UK police in search for Sri Lanka athlete and her manager who went missing at Commonwealth Games
The Birmingham police are on the hunt for a Sri Lankan female Judo athlete and her manager who went missing during the Commonwealth Games in England on Tuesday (August 2), the Khaleej Times reported.
It said that the athlete, whose name has not been revealed by the Sri Lankan authorities yet, and the manager of the Judo team representing Sri Lanka in the 70th Commonwealth Games disappeared after she lost her first round.
The duo is believed to have decamped as they do not want to return back to Sri Lanka, which is facing the worst economic crisis in history.
While the country is gripped with hunger, protests, political instability and severe shortages of fuel, medicine and other necessities, Sri Lankans are fleeing the island that was until recently considered a tourist haven.
Last week, nine Sri Lankan navy sailors who participated in a massive joint naval exercise in the Pacific Ocean jumped ship in a bid to stay in the United States.
The sailors who were part of a 50-person contingent that was taking part in the 26-country Rim of the Pacific joint naval exercise between Hawaii and Southern California, were expected to return on a Sri Lankan ship that was a gift from the United States.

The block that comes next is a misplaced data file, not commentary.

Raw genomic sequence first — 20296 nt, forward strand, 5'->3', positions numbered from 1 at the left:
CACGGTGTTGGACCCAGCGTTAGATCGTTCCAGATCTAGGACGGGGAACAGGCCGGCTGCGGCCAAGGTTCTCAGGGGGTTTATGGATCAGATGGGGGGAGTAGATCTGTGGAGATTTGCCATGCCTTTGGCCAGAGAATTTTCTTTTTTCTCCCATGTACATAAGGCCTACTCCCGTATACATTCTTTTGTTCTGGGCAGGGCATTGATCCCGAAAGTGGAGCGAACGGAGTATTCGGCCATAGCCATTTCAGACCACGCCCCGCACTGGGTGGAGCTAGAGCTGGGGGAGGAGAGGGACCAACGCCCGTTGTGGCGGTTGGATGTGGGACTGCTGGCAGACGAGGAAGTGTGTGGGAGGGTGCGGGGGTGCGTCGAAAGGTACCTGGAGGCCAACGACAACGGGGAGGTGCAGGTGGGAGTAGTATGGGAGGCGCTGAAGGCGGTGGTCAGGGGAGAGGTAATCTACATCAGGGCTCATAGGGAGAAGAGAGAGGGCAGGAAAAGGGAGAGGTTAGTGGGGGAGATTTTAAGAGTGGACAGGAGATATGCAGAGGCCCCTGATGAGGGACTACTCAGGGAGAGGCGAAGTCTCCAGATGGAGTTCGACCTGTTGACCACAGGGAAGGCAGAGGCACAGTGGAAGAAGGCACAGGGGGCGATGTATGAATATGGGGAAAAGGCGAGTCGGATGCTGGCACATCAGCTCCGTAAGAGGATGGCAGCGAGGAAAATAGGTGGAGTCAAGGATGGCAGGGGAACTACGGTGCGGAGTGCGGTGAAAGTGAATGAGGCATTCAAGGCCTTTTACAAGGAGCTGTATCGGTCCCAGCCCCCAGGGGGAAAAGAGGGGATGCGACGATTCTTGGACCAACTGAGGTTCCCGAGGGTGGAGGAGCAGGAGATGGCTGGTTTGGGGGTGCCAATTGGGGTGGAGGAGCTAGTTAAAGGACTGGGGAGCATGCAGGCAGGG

They represented a variety of ranks and ages between 27 and 36.
Meanwhile the Sri Lankan Foreign Employment Bureau this month said that a record number of more than 150,000 Sri Lankans have left for other countries in search of jobs from January to the first week of July.
"27,937 people went abroad for jobs in June this year alone," said the bureau in a statement, outlining that most Sri Lankans are leaving for the Middle Eastern countries in search of greener pastures.
A combination of economic mismanagement and bad policies, the Covid-19 pandemic and the crisis Ukraine has wreaked havoc in the nation.
Recent protests saw the ousting of a president, prime minister, and economic minister, among other members of the Rajapaksa dynasty Sri Lankans blame primarily for their plight.
In May, Sri Lanka announced it was defaulting on its debt for the first time, making it hard to borrow money in international markets.
The result is a shortage of foreign currency, which in turn has meant a shortage of essentials, including fuel, medicine and food items.